Cynthia Hanley Explains Child Custody in Massachusetts

Cynthia Hanley Explains Child Custody in Massachusetts

Custody in Massachusetts is evolving from the words sole physical custody/shared physical custody and sole legal custody/shared legal custody to the term “parenting plan”. The statute currently still says that it’s a shared legal custody arrangement and is generally given in most cases unless one parent is unfit. Shared legal custody is having both parents with the right to make joint decisions concerning the child’s health, education and welfare. This doesn’t mean (for example) what jacket the child wears to school that day. That’s the choice of the parent who is putting the child on the school bus that morning.  It is what we call “life decisions”.  So sometimes,  it’s fairly rare, there would be sole legal custody over health, education and welfare decisions of the child. The other one is religious and moral upbringing and that’s basically what the statute says. When people think of custody, they think of physical custody, which means where the child primarily resides.  There can either be shared physical custody or sole physical custody.  Sole physical custody is more of what was called a “traditional arrangement” and that would be when (for example) a parent would visit every other weekend and maybe one or two nights during the week. They’re moving away from labeling people with those terms and we’re now calling it a “parenting plan” instead of one parent getting labeled as the “visiting parent” and the other being labeled as “custodial parent”. If you think of it conceptually, shared physical custody is when each party would spend time with the child on a 50:50 basis. That could be switching every other week, or splitting the week. That’s totally dependent upon the parents’ schedules and primarily the child’s needs, the child’s age, and how well the child is adjusting. Sometimes it could be just sole physical custody with one parent visiting, but that’s the concept we’re trending towards with using the word “parenting plan”.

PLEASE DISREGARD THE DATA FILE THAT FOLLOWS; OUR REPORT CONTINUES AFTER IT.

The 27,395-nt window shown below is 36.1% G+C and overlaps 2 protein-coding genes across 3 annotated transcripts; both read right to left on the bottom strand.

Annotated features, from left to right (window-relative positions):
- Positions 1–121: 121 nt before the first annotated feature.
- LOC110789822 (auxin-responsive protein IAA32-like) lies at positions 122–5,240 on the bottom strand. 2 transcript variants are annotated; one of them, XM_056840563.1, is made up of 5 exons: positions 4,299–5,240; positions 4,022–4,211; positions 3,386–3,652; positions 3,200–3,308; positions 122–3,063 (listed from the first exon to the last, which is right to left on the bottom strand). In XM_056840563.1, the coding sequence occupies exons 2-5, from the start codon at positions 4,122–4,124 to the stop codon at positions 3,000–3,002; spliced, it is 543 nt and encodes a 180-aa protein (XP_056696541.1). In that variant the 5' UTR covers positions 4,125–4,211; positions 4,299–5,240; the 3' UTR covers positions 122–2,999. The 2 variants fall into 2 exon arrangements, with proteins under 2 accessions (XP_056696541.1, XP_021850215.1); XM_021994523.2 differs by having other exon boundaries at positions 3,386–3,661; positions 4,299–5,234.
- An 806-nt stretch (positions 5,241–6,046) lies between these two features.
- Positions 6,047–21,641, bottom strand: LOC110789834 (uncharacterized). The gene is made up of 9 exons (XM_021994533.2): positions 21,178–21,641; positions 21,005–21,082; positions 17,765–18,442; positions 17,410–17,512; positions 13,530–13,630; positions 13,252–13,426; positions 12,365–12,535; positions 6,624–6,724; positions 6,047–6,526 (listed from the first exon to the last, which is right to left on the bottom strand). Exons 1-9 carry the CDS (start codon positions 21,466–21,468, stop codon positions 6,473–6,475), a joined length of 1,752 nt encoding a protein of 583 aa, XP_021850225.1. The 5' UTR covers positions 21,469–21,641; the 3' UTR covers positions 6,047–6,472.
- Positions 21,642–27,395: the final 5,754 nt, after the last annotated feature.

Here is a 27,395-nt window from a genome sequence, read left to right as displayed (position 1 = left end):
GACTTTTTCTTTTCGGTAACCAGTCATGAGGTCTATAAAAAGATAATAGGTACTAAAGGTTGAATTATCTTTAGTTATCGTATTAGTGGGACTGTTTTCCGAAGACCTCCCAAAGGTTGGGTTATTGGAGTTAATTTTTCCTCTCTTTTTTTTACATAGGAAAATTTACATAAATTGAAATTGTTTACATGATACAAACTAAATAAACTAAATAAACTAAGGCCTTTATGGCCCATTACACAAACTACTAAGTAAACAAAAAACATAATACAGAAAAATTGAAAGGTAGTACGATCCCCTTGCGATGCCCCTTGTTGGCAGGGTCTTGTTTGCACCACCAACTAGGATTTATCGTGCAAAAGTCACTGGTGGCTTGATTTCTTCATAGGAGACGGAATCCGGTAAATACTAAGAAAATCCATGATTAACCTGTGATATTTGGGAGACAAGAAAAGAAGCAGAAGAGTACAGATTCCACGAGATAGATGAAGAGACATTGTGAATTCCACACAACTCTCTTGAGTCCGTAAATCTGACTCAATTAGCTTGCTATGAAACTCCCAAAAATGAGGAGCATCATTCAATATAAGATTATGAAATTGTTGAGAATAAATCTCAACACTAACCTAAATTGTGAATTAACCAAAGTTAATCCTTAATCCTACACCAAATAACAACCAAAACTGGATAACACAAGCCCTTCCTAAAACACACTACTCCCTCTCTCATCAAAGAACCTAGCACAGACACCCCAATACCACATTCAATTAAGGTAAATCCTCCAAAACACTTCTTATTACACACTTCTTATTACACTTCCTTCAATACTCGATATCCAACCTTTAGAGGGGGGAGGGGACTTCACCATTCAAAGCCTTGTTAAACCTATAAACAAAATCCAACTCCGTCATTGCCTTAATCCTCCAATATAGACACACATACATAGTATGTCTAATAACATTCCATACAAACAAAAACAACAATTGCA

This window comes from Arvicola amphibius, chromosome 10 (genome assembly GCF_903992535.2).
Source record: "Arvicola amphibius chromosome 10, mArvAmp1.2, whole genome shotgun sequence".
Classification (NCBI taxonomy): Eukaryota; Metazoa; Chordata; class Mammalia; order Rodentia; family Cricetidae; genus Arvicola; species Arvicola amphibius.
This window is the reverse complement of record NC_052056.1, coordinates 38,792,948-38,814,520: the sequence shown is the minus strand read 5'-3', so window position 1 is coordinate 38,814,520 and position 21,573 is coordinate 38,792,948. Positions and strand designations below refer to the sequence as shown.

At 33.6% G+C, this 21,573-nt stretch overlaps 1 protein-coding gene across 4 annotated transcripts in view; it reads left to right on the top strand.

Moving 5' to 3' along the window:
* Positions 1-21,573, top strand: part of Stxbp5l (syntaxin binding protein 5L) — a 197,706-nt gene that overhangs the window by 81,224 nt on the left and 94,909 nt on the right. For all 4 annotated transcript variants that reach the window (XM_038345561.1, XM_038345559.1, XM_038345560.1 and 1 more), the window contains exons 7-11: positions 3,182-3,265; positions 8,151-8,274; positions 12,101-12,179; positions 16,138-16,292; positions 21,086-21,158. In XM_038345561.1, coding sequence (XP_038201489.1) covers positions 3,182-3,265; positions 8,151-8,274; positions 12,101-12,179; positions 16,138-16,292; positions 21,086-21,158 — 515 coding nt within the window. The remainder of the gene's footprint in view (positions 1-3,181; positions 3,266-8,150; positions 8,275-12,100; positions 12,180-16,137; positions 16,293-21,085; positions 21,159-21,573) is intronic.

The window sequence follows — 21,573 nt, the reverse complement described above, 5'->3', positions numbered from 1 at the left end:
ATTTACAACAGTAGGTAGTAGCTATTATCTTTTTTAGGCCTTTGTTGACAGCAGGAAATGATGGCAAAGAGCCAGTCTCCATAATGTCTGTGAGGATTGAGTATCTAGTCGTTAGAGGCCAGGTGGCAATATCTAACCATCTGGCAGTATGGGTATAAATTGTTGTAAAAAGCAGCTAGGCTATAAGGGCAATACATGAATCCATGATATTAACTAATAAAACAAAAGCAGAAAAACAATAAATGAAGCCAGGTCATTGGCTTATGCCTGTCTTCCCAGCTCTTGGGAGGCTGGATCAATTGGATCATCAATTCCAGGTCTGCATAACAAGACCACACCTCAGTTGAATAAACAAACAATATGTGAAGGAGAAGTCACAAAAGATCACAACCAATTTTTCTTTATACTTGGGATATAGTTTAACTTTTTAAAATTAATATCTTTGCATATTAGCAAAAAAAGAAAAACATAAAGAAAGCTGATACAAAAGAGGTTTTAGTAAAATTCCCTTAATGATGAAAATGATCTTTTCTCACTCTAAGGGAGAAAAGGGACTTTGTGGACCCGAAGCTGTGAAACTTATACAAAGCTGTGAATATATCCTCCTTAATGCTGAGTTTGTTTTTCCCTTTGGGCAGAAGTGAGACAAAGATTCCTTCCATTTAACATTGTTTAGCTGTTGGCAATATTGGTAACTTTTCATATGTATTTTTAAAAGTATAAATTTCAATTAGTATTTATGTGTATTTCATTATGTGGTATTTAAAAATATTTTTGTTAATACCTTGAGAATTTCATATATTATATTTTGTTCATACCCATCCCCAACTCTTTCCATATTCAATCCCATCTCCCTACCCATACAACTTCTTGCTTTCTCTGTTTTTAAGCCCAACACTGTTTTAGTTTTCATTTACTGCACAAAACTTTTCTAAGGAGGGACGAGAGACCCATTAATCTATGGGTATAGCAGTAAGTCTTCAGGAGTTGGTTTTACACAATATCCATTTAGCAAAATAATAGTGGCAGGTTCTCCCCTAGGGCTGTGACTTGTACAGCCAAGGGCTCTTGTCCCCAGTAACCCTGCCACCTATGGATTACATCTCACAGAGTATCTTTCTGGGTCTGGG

This informational blog post was brought to you by Cynthia L. Hanley, an experienced Mansfield, Massachusetts Divorce Lawyer.